Polish Polenta Cakes with bacon

I don’t have a lot of experience with polish food, but one of my favorite writers is Lily Brett, an Australian-American woman with polish roots. Her parents are both Auschwitz survivors, a recurring topic in her books, nonetheless written with such a subtle humor which is just wonderful.  Food is another constant theme in the books, especially in ‘Uncomfortably Close’ (or ‘You gotta have balls’), which even includes half a dozen mouth watering polish recipes at the end. Unfortunately none for breakfast, so here is another one, which I found doing some research. It is easy to make, easy to prepare and tastes really good. The salsa is optional of course!

·         5 oz. (140g) sliced bacon
·         5 oz. (140g) corn (not sweet)
·         2 oz. (50g) Parmesan cheese
·         18 oz. (500g) curd
·         2 eggs
·         5 oz. (140g) polenta
·         4 oz. (100g) flour
·         5 oz. (120ml) oil
·         salt
·         sweet pepper
·         black pepper

Preheat the oven to 430°F (200°C).
Cut the bacon in small pieces and fry in a dry skillet. Remove the bacon and use the fat to grease a baking form of 7x10-in.
Grate the cheese and stir together with the curd in a bowl. Beat in the eggs and add the bacon. Finally add the polenta, the flour and the oil and stir to get a smooth texture.
Season with salt, sweet and black pepper.
Pour the batter in the baking form and smooth the top. Sprinkle with the corn.
This part can be done the evening before. In this case cover the form with cling foil and put in the fridge. Take it out the next morning, while heating the oven.
Bake in the middle of the oven for about 45 minutes.
Serve warm, optional with the salsa below.

Serves 4-6

Cucumber‑Red Pepper Salsa

·         1 medium cucumber, partially peeled and chopped
·         ½ c red pepper bell, chopped
·         ½ small red onion, chopped
·         1 clove garlic, minced
·         ¼ c fresh parsley, chopped
·         dash of salt
·         fresh or dried chili, chopped (optional)

Stir together all ingredients in a small bowl and salt to taste.
Cool in the refrigerator for at least fifteen minutes before serving.

Orange Marmalade

This slightly bitter marmalade is perfect for scones or sweet rolls.
In my head bitter Orange Marmalade, as well as Grapefruit Marmalade is somehow associated with English breakfast or old fashioned tea ceremonies, but I am not sure about the true origin. If anyone knows more, please to let me know!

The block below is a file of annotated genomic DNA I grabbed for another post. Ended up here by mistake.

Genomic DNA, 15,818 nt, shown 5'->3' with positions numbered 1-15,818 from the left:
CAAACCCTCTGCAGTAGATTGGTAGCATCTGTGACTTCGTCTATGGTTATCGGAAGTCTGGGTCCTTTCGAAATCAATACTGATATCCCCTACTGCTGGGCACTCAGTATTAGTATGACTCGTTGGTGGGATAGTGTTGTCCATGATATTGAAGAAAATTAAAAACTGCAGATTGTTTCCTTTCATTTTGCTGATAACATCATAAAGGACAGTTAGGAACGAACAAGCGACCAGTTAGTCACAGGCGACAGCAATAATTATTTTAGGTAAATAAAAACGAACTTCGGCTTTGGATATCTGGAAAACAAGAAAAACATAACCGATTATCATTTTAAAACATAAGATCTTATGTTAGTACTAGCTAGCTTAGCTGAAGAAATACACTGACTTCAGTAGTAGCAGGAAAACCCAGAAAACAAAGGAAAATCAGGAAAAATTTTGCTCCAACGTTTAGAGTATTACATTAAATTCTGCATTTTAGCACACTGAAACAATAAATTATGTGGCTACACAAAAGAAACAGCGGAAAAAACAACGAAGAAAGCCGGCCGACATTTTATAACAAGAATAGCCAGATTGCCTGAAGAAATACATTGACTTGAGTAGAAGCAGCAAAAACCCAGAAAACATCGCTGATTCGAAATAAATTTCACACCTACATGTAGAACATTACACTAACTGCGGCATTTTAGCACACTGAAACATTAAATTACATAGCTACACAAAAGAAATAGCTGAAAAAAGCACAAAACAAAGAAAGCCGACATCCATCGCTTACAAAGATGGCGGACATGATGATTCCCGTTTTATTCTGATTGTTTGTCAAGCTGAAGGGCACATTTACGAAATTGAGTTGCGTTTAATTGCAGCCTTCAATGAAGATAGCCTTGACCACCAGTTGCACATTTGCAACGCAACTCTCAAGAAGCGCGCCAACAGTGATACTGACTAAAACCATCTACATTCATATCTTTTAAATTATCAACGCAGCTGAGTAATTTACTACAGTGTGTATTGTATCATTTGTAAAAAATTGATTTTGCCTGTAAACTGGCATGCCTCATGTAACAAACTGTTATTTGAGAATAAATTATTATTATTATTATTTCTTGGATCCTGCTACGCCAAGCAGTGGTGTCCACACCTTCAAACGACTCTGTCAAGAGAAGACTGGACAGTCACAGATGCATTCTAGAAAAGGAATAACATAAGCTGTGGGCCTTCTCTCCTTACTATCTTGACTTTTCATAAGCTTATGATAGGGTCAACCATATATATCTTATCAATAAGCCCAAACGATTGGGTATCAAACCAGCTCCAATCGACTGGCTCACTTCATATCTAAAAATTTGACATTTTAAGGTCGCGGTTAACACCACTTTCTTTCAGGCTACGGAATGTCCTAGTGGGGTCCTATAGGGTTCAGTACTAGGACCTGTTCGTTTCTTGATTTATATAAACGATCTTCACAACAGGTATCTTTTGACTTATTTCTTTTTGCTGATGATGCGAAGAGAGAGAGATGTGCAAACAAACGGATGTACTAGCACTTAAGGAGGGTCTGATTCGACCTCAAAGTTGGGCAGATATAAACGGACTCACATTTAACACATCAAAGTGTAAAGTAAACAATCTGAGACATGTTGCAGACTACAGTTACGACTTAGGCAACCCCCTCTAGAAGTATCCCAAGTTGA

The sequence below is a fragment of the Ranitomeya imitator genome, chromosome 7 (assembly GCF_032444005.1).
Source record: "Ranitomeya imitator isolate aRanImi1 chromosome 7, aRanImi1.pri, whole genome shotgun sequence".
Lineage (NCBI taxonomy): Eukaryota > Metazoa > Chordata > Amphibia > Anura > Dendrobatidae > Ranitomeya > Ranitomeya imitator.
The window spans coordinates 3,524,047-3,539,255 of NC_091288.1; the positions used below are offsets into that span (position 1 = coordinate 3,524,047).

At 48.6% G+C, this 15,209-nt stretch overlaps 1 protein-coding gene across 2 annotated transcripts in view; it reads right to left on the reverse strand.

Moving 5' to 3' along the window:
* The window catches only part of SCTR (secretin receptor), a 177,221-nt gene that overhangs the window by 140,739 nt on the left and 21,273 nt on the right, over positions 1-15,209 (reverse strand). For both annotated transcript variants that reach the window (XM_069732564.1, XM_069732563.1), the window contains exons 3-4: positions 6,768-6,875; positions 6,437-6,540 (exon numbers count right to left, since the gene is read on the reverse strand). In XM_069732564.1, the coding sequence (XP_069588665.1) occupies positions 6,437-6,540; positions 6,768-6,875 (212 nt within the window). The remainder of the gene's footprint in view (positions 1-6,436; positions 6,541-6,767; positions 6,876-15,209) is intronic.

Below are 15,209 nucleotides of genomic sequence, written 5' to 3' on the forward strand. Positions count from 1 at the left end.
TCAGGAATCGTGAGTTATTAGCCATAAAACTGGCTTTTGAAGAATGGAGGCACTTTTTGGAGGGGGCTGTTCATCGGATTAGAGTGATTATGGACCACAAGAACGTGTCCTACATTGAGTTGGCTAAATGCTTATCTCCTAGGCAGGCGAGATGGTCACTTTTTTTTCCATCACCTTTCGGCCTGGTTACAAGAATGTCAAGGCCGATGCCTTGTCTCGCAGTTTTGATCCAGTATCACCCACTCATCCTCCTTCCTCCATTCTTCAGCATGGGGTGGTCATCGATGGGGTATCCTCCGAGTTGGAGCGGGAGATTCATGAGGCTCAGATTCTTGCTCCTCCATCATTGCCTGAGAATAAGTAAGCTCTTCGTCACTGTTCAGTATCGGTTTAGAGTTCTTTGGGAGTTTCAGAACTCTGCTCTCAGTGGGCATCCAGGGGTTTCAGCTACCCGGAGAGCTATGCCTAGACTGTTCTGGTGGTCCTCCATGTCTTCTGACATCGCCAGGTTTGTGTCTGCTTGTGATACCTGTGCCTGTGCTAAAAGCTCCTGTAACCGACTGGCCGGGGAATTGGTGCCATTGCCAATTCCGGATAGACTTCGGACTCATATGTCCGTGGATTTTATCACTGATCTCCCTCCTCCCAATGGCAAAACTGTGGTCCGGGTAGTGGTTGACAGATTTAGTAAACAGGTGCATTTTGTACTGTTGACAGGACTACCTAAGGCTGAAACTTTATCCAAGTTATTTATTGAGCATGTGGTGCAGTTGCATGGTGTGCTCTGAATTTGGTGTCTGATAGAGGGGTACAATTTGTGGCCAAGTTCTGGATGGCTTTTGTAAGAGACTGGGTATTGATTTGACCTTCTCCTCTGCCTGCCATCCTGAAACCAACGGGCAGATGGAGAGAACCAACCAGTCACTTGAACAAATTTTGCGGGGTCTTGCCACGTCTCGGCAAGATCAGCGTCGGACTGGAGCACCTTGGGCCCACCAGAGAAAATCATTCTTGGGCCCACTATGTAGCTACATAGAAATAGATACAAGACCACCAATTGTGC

• 12 small oranges (organic!!), peeled
  • 13 c water
  • 4,4 lb. (~2kg) sugar*
  • juice of 1 freshly squeezed lemon
Cook the oranges in the water in a large covered pot for about an hour. Drain, but keep the cooking water.
Cut the oranges open, remove the stones very thoroughly.
Then cut the oranges into very small pieces. Put the cooking water together with the sugar in a pot on medium heat. Stir frequently until the sugar is completely dissolved. 

Turn the heat up to high and let it cook for a couple of minutes. Then add the orange pieces and the lemon juice. 

When the whole mixture is boiling, turn the heat down to low and let it simmer for 30 to 60 minutes, until it gets the right texture. If some foam builds up while you cook, just remove it. 

Fill the jam in sterile warm glasses and brush a little of alcohol (Rum, Gin, whatever) onto the lids, just in order to make sure they are sterile. Close, put them upside down for a couple of minutes and then turn them around.

A note on how to sterilize glasses: the easiest way is to wash the glasses and lids in the dishwasher, remove them while still hot and then fill a little bit (some tablespoons) of alcohol in, close them and shake thoroughly so as the alcohol can spread everywhere. Then drain and put them upside down on a tea towel, so that the rest of the alcohol can dry out.

*I use special sugar for cooking jams and marmalade (see picture), but this is not necessary. I would have something to thicken the marmalade with though, just in case!

Croque Monsieur

Croque Monsieur is a classic french dish and can be served at any time of the day. 
One of the reasons it is such a favourite might be that it is so easy to prepare, yet tastes so good.
In this version, which is from the wonderful Nigella Lawson's 'Nigella Express', you do a little preparing in the evening, and the rest is baking in the oven the next morning and voilà: a wonderful breakfast or brunch for the family without any effort! 

  • 6 slices multigrain brown bread
  • Dijon mustard
  • 125g or 6 slices of Gruyère
  •  70g or 3 slices ham
  • 6 eggs
  • 1/2 tsp. salt
  • 80 ml milk
  • 4 tbsp. grated Gruyère, Emmental or Cheddar
  • Worcestershire sauce
Spread each slice of bread with mustard. Make sandwiches by putting each slice of cheese against the mustardy bread, with a slice of ham between them. Cut each sandwich in half to make triangles. 
Put the sandwiches into an ovenproof dish (approx. 27x21x6 cm) and squish them together. 
Beat together the eggs, salt and milk and then pour this over the breads. 
Cover the dish with clingfilm and leave in the fridge overnight. 
The next morning, all you have to do is preheat the oven to 200°C, take the dish out of the fridge and remove the clingfilm. 
Sprinkle with the grated cheese and a good dose of Worcestershire sauce and bake for 25 minutes.  
You will be the hero as everyone will think that you have been up early in order to prepare breakfast! Enjoy!!
Serves 4-6

Blogger Templates by Blog Forum